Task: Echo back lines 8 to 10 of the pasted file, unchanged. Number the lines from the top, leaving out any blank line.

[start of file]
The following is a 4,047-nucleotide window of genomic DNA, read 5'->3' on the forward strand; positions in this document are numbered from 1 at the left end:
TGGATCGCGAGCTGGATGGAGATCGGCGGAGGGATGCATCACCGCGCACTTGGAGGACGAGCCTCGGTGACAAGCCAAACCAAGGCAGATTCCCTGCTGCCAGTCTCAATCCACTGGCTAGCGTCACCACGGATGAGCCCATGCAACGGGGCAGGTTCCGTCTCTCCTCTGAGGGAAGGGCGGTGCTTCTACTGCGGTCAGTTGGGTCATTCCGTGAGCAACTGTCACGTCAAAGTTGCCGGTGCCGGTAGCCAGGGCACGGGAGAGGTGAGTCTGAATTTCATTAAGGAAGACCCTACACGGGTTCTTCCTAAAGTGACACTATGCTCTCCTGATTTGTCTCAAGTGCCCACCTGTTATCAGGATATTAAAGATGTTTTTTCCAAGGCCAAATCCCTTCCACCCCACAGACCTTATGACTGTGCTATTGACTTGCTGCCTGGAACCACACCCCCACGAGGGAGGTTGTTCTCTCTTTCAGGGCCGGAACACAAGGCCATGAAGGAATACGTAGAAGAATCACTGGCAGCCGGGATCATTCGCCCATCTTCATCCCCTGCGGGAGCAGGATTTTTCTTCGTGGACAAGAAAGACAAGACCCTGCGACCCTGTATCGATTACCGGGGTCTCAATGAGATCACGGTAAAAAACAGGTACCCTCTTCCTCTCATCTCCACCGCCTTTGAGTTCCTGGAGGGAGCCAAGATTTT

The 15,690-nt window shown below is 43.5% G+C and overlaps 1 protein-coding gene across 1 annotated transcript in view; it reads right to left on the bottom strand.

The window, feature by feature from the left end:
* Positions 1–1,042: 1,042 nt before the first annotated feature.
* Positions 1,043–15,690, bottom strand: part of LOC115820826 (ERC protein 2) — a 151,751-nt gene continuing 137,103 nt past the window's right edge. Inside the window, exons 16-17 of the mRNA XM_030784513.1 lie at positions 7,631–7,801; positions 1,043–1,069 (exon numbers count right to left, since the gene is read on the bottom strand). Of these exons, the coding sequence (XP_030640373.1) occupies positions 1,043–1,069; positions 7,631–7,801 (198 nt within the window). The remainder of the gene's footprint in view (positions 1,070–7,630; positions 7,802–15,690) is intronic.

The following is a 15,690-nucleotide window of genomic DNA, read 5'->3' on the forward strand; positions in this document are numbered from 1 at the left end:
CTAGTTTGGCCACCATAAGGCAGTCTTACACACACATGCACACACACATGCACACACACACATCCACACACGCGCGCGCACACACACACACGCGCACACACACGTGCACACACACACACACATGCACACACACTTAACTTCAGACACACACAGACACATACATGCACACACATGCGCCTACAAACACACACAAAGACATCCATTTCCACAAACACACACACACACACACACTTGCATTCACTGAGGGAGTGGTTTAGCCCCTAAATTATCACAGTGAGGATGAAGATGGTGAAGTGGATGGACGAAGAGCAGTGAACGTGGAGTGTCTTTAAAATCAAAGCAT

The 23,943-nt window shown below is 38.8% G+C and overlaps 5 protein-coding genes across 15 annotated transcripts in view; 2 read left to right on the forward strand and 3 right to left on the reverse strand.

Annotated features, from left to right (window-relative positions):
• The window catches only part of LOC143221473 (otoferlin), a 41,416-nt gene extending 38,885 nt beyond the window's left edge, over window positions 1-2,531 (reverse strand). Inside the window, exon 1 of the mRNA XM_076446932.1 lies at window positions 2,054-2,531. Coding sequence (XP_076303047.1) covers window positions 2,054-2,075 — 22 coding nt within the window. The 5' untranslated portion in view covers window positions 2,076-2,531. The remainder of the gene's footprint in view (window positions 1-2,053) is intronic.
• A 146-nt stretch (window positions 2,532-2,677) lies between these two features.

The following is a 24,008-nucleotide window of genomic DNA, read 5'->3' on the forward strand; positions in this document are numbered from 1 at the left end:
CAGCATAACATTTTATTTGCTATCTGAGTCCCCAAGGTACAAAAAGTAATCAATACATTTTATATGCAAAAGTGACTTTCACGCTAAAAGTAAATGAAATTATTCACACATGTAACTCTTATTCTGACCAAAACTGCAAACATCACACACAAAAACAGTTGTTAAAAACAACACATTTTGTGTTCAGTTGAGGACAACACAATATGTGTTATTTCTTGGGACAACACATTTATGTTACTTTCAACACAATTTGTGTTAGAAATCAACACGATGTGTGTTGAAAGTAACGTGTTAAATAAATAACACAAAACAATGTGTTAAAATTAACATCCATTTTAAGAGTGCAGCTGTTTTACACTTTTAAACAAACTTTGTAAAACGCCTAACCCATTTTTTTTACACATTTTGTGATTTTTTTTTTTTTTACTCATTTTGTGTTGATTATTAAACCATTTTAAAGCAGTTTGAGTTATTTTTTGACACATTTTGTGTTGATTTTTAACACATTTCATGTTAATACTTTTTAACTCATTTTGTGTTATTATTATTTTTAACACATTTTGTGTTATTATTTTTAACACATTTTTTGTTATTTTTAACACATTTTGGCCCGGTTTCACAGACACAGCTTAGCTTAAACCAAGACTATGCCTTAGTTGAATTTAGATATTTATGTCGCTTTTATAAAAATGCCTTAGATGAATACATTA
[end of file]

CTAGTTTGGCCACCATAAGGCAGTCTTACACACACATGCACACACACATGCACACACACACATCCACACACGCGCGCGCACACACACACACGCGCACACACACGTGCACACACACACACACATGCACACACACTTAACTTCAGACACACACAGACACATACATGCACACACATGCGCCTACAAACACACACAAAGACATCCATTTCCACAAACACACACACACACACACACTTGCATTCACTGAGGGAGTGGTTTAGCCCCTAAATTATCACAGTGAGGATGAAGATGGTGAAGTGGATGGACGAAGAGCAGTGAACGTGGAGTGTCTTTAAAATCAAAGCAT

The 23,943-nt window shown below is 38.8% G+C and overlaps 5 protein-coding genes across 15 annotated transcripts in view; 2 read left to right on the forward strand and 3 right to left on the reverse strand.

Annotated features, from left to right (window-relative positions):